San Luis Obispo mayor seeks growth through discomfort

July 28, 2020

Protest Organizer Tianna Arata, Mayor Heidi Harmon, Cal Poly quarterback Jalen Hamler, and an unidentified man

Opinion by San Luis Obispo Mayor Heidi Harmon

As I write this, civil rights legend and long-time U.S. Congressman John Lewis is being laid to rest. It seems fitting to honor the man who called us to “get in good trouble, necessary trouble” in a moment when we as a community are grappling with what good trouble looks like and who gets to decide.

There is a lot to love about San Luis Obispo and all of the different people that make this a place to call home. And we are a lot like every other place in America where racism has been built into our systems and ways of thinking for hundreds of years. But unlike many other cities, the relative absence of diversity here has allowed issues concerning race to be largely obscured. It has allowed for some to believe and assert that there is no racism here in San Luis Obispo—an assertion that seems worlds apart from the perspective shared by protesters and others about the experience of people of color in our community.

This juxtaposition has created the conditions for a loud and uncomfortable cry to make the unseen powerfully visible for all to see, whether we want to or not. The cry is calling us to build a common vision for “one people, one family, one house”—the “house of America” that John Lewis envisioned even while at the foot of the Edmund Pettus Bridge in 1965. It is going to challenge our identity as individuals and as a community. And it is this difficult work that will propel and transform us to be a place that truly welcomes and supports all who visit, work, play, worship, and live in San Luis Obispo.

To the activists:

We hear you. We are listening.

Many have supported and will continue to support your call for racial justice. Even though, as a mother and a mayor, I share the concern for your safety and the safety of other community members, and I echo the sentiments of the SLO Tribune Editorial Board that, “marching on the freeway is inherently dangerous,” my concern and curiosity about the reasons why you are willing to risk to get your message out are far more deeply rooted.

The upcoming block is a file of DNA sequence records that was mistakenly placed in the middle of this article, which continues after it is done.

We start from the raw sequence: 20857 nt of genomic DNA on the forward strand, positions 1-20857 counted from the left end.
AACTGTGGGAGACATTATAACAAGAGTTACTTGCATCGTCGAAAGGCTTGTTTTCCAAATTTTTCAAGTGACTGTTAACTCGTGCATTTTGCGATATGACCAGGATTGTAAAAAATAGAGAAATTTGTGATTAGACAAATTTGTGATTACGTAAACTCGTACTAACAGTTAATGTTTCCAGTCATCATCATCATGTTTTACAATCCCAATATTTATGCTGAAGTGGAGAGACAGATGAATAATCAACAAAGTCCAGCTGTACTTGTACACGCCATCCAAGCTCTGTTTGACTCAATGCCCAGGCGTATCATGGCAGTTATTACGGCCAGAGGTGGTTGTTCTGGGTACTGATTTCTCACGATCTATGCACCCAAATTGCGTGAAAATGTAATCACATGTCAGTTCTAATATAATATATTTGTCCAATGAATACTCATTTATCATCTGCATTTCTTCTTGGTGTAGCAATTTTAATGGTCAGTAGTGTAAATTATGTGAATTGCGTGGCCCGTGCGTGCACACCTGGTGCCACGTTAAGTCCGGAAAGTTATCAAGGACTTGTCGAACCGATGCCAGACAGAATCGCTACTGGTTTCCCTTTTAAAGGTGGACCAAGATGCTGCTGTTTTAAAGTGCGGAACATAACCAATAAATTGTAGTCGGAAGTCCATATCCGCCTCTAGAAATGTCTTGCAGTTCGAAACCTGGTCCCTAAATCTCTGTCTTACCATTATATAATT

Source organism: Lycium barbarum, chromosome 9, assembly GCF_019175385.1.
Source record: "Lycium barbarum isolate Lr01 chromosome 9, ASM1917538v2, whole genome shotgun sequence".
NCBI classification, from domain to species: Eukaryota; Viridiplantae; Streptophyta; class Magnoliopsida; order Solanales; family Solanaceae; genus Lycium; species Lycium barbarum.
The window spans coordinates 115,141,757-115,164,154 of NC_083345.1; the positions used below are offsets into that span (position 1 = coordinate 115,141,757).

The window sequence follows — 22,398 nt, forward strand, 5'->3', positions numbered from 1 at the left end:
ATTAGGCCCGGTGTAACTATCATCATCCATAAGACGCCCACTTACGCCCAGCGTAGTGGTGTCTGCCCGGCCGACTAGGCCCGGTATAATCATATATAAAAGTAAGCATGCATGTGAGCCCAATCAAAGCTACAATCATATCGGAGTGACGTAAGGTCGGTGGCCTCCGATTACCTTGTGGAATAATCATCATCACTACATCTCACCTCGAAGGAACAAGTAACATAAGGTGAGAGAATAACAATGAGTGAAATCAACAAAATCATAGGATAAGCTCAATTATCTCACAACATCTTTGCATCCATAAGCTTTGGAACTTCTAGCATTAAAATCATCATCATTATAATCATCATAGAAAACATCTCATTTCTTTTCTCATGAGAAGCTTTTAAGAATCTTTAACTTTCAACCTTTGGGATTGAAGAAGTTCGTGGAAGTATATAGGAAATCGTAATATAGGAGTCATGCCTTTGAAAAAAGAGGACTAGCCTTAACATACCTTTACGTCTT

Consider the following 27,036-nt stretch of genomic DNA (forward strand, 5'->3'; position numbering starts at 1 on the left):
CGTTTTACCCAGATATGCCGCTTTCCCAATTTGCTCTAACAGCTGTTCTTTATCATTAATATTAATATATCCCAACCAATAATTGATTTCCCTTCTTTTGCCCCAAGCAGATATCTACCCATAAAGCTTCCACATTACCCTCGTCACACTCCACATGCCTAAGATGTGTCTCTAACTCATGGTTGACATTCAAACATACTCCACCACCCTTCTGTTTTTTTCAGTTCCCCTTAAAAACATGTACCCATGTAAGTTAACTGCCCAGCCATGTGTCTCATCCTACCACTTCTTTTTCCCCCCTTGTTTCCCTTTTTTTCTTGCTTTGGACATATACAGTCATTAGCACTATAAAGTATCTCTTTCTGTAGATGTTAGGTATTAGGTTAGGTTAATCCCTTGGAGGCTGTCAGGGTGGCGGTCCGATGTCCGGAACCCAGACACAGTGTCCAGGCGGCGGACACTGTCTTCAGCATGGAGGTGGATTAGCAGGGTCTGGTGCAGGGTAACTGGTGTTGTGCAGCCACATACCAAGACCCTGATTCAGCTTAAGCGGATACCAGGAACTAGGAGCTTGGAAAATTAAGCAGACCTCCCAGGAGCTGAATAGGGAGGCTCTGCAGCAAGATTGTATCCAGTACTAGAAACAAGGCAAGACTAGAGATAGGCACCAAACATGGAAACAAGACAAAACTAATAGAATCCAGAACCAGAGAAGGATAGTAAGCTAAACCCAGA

Yes, going on the freeway is dangerous, and it creates danger for others, and this needs to be taken seriously. But it’s important to recognize that it’s also dangerous to be Black in America. You are calling us to justice in ways that are going to be loud and unpredictable. Let your righteous rage be the transformational path for justice, as it has been for so many before you. So many who we now revere were treated as suspect in their time. This has always been an essential aspect of change-making.

Recognize that, despite our best efforts, the dismantling of 400 years of injustice will take time. The City of SLO has committed to concrete policies and programs so as to be part of this change. And there is so much more to do; it will take time.

Let’s have compassion for those who have put their hearts and souls into their small businesses and are struggling to keep them afloat. Let’s recognize the humanity that lies within people of every profession, even for those who work in systems that you may disagree with. Let us not see those with different perspectives as the adversary, but rather invite them to be future allies for a better San Luis Obispo.

To those concerned about the protests:

Let us ask ourselves: why are our neighbors willing to risk their lives to be heard?

I hope we all recognize that we can be uncomfortable, or even can disagree with styles of protest, and still be deeply committed to creating a better world for our children. Keep in mind that the media throughout the United States has portrayed these protestors, these change agents, in negative terms, often drawing upon negative stereotypes. Let us move beyond simplistic generalizations and listen.

Let us remember that across our nation, and right here at home, it is largely young people, our children, who share our desire for a just and equitable America. This is the largest movement in history, and we are a part of it. Let us not see those with different perspectives as the enemy, but rather invite them to be future allies for a better San Luis Obispo.

With so much uncertainty, so many pressures, and such intense feelings coming from so many, listening is more important than ever. Let’s continue to work together as a community to speak the truth, to seek justice, and commit to building connections with one another and strengthening our relationships and understanding through dialogue.

If you find yourself in a situation that feels unfamiliar and unnerving, here’s your first best step: listen.

If we listen, we will find that we gain understanding, insight, and most importantly, true connection to our fellow human beings.

This will be uncomfortable at times because many of us have had vastly different experiences from each other. Yet, it is in this discomfort of sitting with this diversity where our collective growth can and will happen. Many of these conversations will occur between white people, some will happen in public, some will happen at the dinner table. Let’s not turn away from this but instead ask ourselves the tough questions, ones that expand our ability to extend grace to others.

After last Tuesday’s protest, the main call has been not for justice but for punishment: punishment for the protest organizers, for police, for the county sheriff.